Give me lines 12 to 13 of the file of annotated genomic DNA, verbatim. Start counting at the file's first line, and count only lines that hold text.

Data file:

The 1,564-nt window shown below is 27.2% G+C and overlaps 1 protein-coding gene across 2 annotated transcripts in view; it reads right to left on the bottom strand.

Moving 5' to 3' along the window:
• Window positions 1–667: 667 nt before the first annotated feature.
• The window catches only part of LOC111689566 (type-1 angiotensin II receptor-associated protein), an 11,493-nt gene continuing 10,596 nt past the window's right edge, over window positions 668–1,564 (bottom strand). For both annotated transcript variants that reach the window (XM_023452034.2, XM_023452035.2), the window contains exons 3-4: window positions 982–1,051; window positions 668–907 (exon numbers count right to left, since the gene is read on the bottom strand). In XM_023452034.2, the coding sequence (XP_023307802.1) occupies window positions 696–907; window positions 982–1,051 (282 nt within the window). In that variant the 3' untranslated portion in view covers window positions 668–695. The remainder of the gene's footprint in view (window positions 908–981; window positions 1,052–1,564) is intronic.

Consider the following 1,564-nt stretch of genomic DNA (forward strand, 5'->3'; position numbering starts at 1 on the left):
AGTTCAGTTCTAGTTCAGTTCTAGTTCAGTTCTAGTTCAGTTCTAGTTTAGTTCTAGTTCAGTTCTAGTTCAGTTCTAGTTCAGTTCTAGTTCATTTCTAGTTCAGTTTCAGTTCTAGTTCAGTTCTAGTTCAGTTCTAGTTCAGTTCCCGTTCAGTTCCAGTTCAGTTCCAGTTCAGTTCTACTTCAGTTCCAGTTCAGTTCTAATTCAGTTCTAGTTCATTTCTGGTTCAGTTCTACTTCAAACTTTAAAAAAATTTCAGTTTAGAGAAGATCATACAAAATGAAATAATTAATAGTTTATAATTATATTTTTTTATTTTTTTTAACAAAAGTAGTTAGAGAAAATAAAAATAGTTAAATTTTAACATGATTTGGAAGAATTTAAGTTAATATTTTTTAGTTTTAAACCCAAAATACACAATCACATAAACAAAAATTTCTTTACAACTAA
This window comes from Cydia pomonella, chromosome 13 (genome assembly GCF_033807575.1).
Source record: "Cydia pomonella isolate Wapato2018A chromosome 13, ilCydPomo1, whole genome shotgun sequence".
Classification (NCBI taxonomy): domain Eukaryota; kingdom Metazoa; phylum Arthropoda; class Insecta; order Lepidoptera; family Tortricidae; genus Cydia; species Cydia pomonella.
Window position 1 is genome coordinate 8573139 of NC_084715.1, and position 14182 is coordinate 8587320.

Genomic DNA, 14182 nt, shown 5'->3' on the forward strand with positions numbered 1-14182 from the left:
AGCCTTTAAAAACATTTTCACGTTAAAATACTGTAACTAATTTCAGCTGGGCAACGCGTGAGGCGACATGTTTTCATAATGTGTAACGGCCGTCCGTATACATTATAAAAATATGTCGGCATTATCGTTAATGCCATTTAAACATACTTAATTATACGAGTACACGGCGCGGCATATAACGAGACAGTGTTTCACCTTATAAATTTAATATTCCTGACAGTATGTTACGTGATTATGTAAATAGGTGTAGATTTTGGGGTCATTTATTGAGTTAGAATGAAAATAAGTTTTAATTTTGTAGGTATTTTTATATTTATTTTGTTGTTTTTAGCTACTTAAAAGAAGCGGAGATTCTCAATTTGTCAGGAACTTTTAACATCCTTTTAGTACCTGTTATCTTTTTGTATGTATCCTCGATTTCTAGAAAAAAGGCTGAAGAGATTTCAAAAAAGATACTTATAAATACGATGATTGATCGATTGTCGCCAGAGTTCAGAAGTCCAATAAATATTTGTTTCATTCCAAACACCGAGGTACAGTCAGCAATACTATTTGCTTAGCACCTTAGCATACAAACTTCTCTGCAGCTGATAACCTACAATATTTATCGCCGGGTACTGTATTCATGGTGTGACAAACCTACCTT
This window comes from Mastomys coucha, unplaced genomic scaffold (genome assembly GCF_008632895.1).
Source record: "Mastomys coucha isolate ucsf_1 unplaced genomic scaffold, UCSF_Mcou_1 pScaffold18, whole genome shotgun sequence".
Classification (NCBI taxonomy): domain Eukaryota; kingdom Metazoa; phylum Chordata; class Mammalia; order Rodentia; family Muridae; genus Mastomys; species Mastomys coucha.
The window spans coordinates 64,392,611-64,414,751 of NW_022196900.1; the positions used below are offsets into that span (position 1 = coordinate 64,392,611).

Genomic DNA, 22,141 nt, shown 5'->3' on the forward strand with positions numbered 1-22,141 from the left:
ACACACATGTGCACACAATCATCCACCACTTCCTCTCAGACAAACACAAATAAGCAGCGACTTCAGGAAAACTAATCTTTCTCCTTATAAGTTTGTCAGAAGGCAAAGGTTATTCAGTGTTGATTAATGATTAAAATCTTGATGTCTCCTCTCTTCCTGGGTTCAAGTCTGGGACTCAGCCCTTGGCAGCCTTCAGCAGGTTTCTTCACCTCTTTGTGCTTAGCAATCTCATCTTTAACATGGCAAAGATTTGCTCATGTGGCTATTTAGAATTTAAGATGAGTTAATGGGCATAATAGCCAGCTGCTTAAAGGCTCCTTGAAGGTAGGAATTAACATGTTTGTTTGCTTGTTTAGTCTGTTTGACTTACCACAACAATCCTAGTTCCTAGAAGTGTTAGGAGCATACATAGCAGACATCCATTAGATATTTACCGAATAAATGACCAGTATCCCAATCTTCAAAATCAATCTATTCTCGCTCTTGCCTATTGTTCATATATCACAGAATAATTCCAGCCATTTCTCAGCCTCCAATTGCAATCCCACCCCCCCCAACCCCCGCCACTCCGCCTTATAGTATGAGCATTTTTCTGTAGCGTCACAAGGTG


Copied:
AGCCTTTAAAAACATTTTCACGTTAAAATACTGTAACTAATTTCAGCTGGGCAACGCGTGAGGCGACATGTTTTCATAATGTGTAACGGCCGTCCGTATACATTATAAAAATATGTCGGCATTATCGTTAATGCCATTTAAACATACTTAATTATACGAGTACACGGCGCGGCATATAACGAGACAGTGTTTCACCTTATAAATTTAATATTCCTGACAGTATGTTACGTGATTATGTAAATAGGTGTAGATTTTGGGGTCATTTATTGAGTTAGAATGAAAATAAGTTTTAATTTTGTAGGTATTTTTATATTTATTTTGTTGTTTTTAGCTACTTAAAAGAAGCGGAGATTCTCAATTTGTCAGGAACTTTTAACATCCTTTTAGTACCTGTTATCTTTTTGTATGTATCCTCGATTTCTAGAAAAAAGGCTGAAGAGATTTCAAAAAAGATACTTATAAATACGATGATTGATCGATTGTCGCCAGAGTTCAGAAGTCCAATAAATATTTGTTTCATTCCAAACACCGAGGTACAGTCAGCAATACTATTTGCTTAGCACCTTAGCATACAAACTTCTCTGCAGCTGATAACCTACAATATTTATCGCCGGGTACTGTATTCATGGTGTGACAAACCTACCTT
This window comes from Mastomys coucha, unplaced genomic scaffold (genome assembly GCF_008632895.1).